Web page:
Analysis

Should Stephen Poloz be more worried about the Canadian economy?

Stephen Poloz, the Bank of Canada's governor, put on a calm and reassuring face when he met the media yesterday. But if he really believes the world is safe and out of trouble, maybe he isn't prepared for what could happen next.

Blandly reassuring, is Bank of Canada governor really ready if something bad happens?

Bank of Canada governor Stephen Poloz and senior deputy governor Carolyn Wilkins appear happy and reassuring. But are they lulling Canadians at a time we should be wide awake, Don Pittis asks. (Bank of Canada)

I hope Bank of Canada governor Stephen Poloz was putting on a brave face. 

Despite a warning that risks had increased, mostly due to the property market, the avuncular Poloz was blandly reassuring when he met with the media yesterday to discuss the bank's latest Financial System Review.

His senior deputy Carolyn Wilkins was even more hypnotically nerveless.

Not that we wanted our two most senior central bankers to be wailing and rending their garments in despair. Of course it is nice to feel that Canada's financial system is in cool hands.

But is the governor lulling us to sleep when we need to be very wide awake?

Why worry?

We must just hope that behind the scenes, in the Bank of Canada war room, the soothing Poloz and ice-cool Wilkins expose themselves to a few more terrifying scenarios. Because a survey of credible sources says the world, and the Canadian economy, remain fraught. 

While it may be nice for a firefighter to reassure you that modern houses seldom burn down, the fire chief you want racing to your flaming home is one who fears the worst and knows what to do when it happens. Chief central bankers should think like firefighters.

Even while upping the housing risk, Poloz played it down.

"Overvaluation remains a concern," he said in his prepared remarks. "But the probability that a sharp correction in house prices will occur remains low."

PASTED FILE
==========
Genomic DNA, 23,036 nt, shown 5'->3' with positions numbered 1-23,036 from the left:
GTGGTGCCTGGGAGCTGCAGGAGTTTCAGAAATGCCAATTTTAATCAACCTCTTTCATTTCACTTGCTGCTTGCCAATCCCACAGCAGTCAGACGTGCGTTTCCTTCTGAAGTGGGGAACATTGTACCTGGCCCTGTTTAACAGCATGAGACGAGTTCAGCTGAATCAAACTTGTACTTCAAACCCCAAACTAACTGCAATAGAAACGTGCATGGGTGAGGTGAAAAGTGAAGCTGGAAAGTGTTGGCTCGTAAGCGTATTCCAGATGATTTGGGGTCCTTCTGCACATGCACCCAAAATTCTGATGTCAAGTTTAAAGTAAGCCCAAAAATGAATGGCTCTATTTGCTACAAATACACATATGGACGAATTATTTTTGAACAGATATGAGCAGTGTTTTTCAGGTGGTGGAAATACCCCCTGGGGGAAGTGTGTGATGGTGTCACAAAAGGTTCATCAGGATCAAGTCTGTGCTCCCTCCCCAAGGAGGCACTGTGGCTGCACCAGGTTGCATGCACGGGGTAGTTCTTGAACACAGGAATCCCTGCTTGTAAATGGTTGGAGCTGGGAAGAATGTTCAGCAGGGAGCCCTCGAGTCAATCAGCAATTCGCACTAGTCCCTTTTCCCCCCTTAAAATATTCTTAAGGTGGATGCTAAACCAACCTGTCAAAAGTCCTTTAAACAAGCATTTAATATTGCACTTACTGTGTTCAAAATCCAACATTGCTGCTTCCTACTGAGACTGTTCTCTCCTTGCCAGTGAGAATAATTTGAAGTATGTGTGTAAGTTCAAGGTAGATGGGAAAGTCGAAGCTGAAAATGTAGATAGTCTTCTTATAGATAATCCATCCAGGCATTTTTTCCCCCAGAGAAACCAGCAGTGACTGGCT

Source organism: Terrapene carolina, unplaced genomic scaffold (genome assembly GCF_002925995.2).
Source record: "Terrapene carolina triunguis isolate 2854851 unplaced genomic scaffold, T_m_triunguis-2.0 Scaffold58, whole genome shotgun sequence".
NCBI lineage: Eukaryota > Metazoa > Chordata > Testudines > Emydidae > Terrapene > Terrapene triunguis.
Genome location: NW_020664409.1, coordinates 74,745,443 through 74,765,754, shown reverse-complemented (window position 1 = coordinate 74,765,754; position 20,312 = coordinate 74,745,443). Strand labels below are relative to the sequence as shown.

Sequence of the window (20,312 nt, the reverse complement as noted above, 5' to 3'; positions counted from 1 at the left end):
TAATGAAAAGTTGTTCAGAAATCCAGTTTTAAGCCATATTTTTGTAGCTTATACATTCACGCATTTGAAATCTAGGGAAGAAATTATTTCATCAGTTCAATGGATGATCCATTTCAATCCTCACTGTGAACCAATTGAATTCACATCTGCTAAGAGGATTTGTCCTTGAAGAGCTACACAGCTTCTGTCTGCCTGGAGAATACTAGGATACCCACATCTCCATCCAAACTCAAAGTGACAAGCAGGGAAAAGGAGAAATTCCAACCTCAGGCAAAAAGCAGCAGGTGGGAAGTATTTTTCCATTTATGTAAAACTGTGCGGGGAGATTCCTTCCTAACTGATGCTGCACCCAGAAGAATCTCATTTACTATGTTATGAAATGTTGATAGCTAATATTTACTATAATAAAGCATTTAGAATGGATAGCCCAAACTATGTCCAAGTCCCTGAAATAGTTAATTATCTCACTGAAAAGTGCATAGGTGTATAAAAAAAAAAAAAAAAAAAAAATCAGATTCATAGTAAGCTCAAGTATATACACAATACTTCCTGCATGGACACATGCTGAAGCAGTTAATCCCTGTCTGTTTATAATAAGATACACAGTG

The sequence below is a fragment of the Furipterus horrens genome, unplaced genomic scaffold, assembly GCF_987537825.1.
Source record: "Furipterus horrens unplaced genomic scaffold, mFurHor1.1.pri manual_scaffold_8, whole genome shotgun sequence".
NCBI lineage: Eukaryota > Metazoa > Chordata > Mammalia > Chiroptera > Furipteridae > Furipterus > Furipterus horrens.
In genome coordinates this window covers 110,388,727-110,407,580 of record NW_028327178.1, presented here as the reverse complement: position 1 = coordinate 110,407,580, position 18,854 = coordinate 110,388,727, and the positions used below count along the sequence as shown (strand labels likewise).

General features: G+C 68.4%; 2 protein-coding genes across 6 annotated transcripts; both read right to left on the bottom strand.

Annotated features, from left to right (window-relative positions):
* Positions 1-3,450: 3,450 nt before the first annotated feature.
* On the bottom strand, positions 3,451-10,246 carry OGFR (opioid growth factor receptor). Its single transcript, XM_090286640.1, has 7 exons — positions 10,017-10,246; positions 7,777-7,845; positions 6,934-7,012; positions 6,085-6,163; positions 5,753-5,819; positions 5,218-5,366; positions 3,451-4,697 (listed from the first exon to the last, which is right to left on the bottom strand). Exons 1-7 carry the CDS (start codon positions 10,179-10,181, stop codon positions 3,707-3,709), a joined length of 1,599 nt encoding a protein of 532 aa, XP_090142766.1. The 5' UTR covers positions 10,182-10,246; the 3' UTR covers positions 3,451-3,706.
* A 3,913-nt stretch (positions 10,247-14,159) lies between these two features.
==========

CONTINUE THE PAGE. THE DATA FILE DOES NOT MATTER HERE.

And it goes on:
Even if that should happen, said Poloz and Wilkins, the systemic risk — that is, the risk for the wider Canadian economy — is reduced by the fact that the bad effects of overvaluation will only hit some households in some regions. Vancouver and Toronto, are "showing some strengths," said Wilkins, but outside those two centres prices are "easing quite nicely."

"It is important there because if it is a generalized thing, which we are not seeing, then that's a different problem than if it is localized," said Wilkins.

Soaring absurdly

Everyone in the world has noticed that Vancouver and Toronto house prices are soaring absurdly. Even with a flood of cash escaping from China, an impact denied by the B.C. real estate industry, it is hard to imagine those prices can be sustained. 

Just as the San Francisco earthquake of 1906 damaged the entire U.S. economic system, a property crash in one of Canada's two hot real estate cities, no matter how unlikely, would be felt coast to coast.

But the bankers' reassurances did not stop at real estate. On the financial system, reforms had made things more secure. Reforms had also made Europe more safe. On oil, things were moderating. On the global economy, the U.S. was pulling ahead.

Bankers aren't ready

On those same points, other analysts are far less sanguine. The cover story of this week's Economist, Watch out: the world is not ready for the next recession, warns that another global recession is on the way, and central bankers aren't ready.

Mark Carney, Poloz's predecessor, now at the Bank of England, has warned that the fossil fuel industry may be in a slide as the world wakes up to the dangers of global warming. 

And while a recovery in the United States would indeed be nice to see, steadily rising interest rates would be devastating for over-borrowed Canadians and for the bond market.

Fearless warnings

In the past, Poloz has taken flack for calling the Canadian economy "atrocious" when it indeed turned out to be atrocious. He was pummelled for calling house prices seriously overvalued when they were less overvalued than they are today. But a fearless central banker should do more of that.

In a world where everyone wants to be reassuring, from real estate salesmen to financial advisers to politicians wanting your vote, we need a few trustworthy voices willing to remind us of the risks.

In nervous times, there is nothing wrong with hoping for the best. But we must also prepare for the worst.

We need Poloz to be the fire chief telling us to put up smoke alarms and keep the candles away from the curtains. And we must know that he knows what to do when, against all odds, the house starts to burn.

The most frightening thing about yesterday's news conference was that it wasn't frightening at all.

Follow Don on Twitter @don_pittis

​More analysis by Don Pittis

About the Author

Don Pittis

Business columnist

Don Pittis was a forest firefighter, and a ranger in Canada's High Arctic islands. After moving into journalism, he was principal business reporter for Radio Television Hong Kong before the handover to China. He has produced and reported for the CBC in Saskatchewan and Toronto and the BBC in London. He is currently senior producer at CBC's business unit.

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